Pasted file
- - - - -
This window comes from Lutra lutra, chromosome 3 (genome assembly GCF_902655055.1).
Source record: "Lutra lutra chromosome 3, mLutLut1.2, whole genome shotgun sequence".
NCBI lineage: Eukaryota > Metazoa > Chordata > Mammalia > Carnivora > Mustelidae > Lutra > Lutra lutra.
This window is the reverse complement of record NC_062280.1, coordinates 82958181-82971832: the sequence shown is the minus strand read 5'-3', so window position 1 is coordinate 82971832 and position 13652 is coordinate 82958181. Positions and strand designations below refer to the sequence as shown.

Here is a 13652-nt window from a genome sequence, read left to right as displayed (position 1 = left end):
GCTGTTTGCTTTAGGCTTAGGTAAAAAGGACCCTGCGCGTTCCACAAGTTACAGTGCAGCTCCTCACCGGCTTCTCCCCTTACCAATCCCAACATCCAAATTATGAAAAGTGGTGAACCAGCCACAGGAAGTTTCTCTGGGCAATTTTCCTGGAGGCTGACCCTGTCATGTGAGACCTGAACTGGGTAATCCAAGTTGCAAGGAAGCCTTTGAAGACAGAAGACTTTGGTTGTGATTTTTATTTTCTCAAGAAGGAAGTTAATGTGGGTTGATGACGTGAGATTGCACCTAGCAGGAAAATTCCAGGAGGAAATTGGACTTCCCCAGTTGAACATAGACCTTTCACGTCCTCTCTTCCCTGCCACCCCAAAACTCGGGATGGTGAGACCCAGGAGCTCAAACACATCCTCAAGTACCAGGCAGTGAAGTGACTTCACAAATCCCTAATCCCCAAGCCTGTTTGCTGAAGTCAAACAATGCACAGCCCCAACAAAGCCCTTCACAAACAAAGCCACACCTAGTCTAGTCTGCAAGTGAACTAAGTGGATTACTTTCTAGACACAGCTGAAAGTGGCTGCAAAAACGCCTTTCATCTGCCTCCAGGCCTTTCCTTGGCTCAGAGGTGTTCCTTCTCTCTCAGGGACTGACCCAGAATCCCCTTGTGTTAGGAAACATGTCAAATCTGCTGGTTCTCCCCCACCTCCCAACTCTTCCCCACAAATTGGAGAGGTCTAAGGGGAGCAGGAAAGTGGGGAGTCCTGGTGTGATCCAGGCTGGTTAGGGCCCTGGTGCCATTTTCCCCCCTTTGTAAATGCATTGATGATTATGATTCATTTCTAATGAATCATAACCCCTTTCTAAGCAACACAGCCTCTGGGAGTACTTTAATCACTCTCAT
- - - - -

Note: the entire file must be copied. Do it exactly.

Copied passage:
This window comes from Lutra lutra, chromosome 3 (genome assembly GCF_902655055.1).
Source record: "Lutra lutra chromosome 3, mLutLut1.2, whole genome shotgun sequence".
NCBI lineage: Eukaryota > Metazoa > Chordata > Mammalia > Carnivora > Mustelidae > Lutra > Lutra lutra.
This window is the reverse complement of record NC_062280.1, coordinates 82958181-82971832: the sequence shown is the minus strand read 5'-3', so window position 1 is coordinate 82971832 and position 13652 is coordinate 82958181. Positions and strand designations below refer to the sequence as shown.

Here is a 13652-nt window from a genome sequence, read left to right as displayed (position 1 = left end):
GCTGTTTGCTTTAGGCTTAGGTAAAAAGGACCCTGCGCGTTCCACAAGTTACAGTGCAGCTCCTCACCGGCTTCTCCCCTTACCAATCCCAACATCCAAATTATGAAAAGTGGTGAACCAGCCACAGGAAGTTTCTCTGGGCAATTTTCCTGGAGGCTGACCCTGTCATGTGAGACCTGAACTGGGTAATCCAAGTTGCAAGGAAGCCTTTGAAGACAGAAGACTTTGGTTGTGATTTTTATTTTCTCAAGAAGGAAGTTAATGTGGGTTGATGACGTGAGATTGCACCTAGCAGGAAAATTCCAGGAGGAAATTGGACTTCCCCAGTTGAACATAGACCTTTCACGTCCTCTCTTCCCTGCCACCCCAAAACTCGGGATGGTGAGACCCAGGAGCTCAAACACATCCTCAAGTACCAGGCAGTGAAGTGACTTCACAAATCCCTAATCCCCAAGCCTGTTTGCTGAAGTCAAACAATGCACAGCCCCAACAAAGCCCTTCACAAACAAAGCCACACCTAGTCTAGTCTGCAAGTGAACTAAGTGGATTACTTTCTAGACACAGCTGAAAGTGGCTGCAAAAACGCCTTTCATCTGCCTCCAGGCCTTTCCTTGGCTCAGAGGTGTTCCTTCTCTCTCAGGGACTGACCCAGAATCCCCTTGTGTTAGGAAACATGTCAAATCTGCTGGTTCTCCCCCACCTCCCAACTCTTCCCCACAAATTGGAGAGGTCTAAGGGGAGCAGGAAAGTGGGGAGTCCTGGTGTGATCCAGGCTGGTTAGGGCCCTGGTGCCATTTTCCCCCCTTTGTAAATGCATTGATGATTATGATTCATTTCTAATGAATCATAACCCCTTTCTAAGCAACACAGCCTCTGGGAGTACTTTAATCACTCTCAT